This leads to another issue with the Cava appellation, historically there were no quality levels in terms of vineyard location or winemaking skill. All Cava estates were on an equal level. Unless a customer knows the individual vineyard's wines then it is very difficult to determine quality. In 2015 the President of the Cava DO, Pere Bonet, launched Cava de Paraje Calificado in order to distinguish the highest quality, single estate Cava.

Only a limited number of single estates were selected. These included ‘Can Sala' for Freixenet the largest Cava producer, and three estates for Codorniu (La Pleta, El Tros Nou and La Fideuera). The single estates were selected due to their outstanding terroir and winemaking practices. The regulations surrounding the wines are very strict and thoroughly checked. The estates must vinify a minimum of 85% of their own wines, only Brut, Brut Nature or Extra Brut sweetness categories are allowed, the vines must be over 10 years old, the maximum yield is 8000 kg/hectare and the wines must not be acidified. Another regulation is that all Cava must be vintage dated and be aged on its lees for at least 36 months. This is six months longer than the current stipulations for a Gran Reserva Cava.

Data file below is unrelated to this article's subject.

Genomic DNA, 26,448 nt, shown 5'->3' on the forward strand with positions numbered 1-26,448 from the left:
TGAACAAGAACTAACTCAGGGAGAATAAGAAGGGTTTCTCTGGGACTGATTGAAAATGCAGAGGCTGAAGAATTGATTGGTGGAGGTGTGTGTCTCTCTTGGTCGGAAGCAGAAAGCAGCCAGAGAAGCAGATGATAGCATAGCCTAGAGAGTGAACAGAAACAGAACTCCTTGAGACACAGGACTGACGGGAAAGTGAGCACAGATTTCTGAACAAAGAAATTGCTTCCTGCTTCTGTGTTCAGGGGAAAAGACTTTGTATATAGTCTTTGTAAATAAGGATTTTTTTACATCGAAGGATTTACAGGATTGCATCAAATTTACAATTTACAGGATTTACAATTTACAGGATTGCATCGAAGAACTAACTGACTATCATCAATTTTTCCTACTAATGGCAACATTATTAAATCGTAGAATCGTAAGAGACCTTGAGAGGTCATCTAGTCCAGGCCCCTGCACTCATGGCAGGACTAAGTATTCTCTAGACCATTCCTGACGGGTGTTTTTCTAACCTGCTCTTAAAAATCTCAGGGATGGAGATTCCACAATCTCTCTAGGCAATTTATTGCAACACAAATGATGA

Many believe the introduction of the Cava de Paraje Calificado is a huge leap forward for both quality Cava and the appellation as a whole. It allows the consumers to distinguish between regular Cava and premium wine, in much the same way as a Grand Cru typically does.

The problems surrounding Cava may, in fact, be deeper than the appellation, rules and quality of the wine. The entire image is dominated by two main brands; Freixenet and Codorniu. Together these make a significant proportion of all the Cava produced and therefore can govern the wines direction. When Codorniu introduced the international variety Chardonnay into their Anna range others followed suit and trends like this have been seen throughout the history of Cava. It could be argued that these two market heavyweights must lead the way in promoting both the image of Cava and the quality of the wine.

Cava has a long history and throughout this period it has witnessed both highs and lows. The recent decisions from both the producers and those governing the appellation are likely to have a profound impact on Cava itself. Hopefully, the wines' image can recover in the UK market and quality can once again become the producer's top importance.